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Historic Forge Burns to the Ground

Historic Forge Burns to the Ground

Wendell August Forge owner Frank W. "Will" Knecht looks over memorabilia, records and other items salvaged from Saturday's fire.

Pittsburgh Post-Gazette via YellowBrix

March 08, 2010

GROVE CITY — The Wendell August Forge, an American institution that has furnished generations of families with its hand-cast decorative ornaments and plates, burned to the ground Saturday afternoon.

About 25 employees and 15 tourists and shoppers were in the building when the fire started. They all escaped unharmed.

The fire started around 2 p.m. in a workshop where an employee was spraying a lacquer on the company’s bronze pieces. The blaze quickly spread to other parts of the 25,000-square-foot cinderblock structure, which houses the factory and gift shop.

“It was pretty well done pretty much in an hour,” said Grove City fire Chief Jeff Badger.

The entire back half of the building collapsed within a couple of hours, leaving a heap of ashen rubble.

“It has been a tough day for this community and our employees. We are so thankful and blessed that no one was hurt,” said company president Frank W. “Will” Knecht.

Mr. Knecht said he was relieved when he learned that the forge’s more than 2,000 unique dies had been spared, preserved in a vault. The dies are shaping models made of steel that imprint designs into the items being made.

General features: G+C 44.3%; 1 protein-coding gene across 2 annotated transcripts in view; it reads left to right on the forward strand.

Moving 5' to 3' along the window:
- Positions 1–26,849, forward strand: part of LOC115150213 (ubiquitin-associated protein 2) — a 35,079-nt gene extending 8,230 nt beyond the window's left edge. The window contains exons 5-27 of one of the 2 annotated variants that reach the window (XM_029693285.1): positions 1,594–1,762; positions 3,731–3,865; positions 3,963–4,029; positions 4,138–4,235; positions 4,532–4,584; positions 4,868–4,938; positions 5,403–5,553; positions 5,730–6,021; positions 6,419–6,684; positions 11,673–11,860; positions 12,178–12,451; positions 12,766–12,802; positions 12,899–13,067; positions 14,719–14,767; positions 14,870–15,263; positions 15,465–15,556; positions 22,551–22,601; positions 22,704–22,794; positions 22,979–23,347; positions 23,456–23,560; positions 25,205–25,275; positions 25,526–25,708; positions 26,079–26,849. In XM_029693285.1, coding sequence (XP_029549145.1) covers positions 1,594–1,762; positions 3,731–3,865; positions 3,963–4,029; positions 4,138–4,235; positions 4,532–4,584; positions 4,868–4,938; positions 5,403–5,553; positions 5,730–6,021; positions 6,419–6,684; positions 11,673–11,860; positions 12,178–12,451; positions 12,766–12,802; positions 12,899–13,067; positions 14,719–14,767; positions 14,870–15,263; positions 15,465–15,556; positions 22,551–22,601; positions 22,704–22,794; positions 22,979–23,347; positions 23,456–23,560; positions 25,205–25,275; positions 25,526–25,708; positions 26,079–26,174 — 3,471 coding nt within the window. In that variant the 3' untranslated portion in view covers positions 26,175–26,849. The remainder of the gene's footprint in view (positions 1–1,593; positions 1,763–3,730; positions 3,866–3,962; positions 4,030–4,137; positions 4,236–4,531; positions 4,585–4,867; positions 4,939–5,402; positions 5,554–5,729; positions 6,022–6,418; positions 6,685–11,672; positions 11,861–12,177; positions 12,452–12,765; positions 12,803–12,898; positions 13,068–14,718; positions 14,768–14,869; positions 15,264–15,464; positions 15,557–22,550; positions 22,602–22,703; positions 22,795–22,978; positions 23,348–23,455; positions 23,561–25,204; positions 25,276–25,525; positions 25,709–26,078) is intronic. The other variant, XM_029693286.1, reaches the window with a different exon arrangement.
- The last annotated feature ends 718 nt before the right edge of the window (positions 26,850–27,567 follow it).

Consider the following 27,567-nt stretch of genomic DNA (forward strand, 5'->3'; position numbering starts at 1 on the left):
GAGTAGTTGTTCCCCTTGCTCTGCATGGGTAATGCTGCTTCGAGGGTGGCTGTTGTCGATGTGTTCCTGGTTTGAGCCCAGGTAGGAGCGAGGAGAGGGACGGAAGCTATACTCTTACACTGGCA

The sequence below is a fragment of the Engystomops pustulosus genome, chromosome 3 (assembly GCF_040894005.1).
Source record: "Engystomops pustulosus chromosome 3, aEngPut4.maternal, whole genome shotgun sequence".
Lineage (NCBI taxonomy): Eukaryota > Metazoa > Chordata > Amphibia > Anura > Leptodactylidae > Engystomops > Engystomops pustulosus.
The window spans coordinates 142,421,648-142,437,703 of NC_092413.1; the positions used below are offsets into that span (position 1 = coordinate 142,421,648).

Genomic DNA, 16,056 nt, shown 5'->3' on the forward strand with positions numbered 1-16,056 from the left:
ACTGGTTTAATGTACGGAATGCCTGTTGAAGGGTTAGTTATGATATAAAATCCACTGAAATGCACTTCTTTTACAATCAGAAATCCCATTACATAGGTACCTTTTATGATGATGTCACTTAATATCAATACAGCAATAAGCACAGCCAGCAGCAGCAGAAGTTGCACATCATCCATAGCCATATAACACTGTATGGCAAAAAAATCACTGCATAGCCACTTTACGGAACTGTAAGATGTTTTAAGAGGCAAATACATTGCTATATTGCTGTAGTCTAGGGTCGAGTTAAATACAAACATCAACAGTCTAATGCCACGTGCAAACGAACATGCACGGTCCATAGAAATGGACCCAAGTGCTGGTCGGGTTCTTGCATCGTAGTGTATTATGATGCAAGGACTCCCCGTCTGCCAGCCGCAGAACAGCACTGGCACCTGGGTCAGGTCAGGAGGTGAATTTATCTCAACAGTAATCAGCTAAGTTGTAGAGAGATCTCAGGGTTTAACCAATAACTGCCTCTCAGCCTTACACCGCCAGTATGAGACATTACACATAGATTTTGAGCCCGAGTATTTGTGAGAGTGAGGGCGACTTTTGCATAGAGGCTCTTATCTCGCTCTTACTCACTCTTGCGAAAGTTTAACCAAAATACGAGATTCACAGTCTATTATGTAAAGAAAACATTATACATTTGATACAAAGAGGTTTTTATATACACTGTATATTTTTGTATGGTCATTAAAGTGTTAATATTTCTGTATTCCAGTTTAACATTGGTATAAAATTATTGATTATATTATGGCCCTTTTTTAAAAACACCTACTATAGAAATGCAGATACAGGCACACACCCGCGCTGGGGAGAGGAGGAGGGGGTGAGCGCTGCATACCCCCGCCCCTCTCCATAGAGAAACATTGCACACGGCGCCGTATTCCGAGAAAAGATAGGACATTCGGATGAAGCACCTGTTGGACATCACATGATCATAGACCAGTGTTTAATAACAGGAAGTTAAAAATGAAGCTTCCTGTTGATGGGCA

He said the company is more than a business.

“This company is not just a purveyor of goods. We’re preserving history, American craftsmanship,” he said.

Wendell August Forge is the only remaining manufacturer of its kind in the United States, according to the company.

Mr. Knecht said the company plans to rebuild as soon as possible.

The factory — a tourist attraction in which people would walk among the craftspeople — is listed on the National Register of Historic Places.

According to its website, Wendell August Forge was founded in Brockway, Jefferson County, in 1923 and moved to Grove City in 1934.

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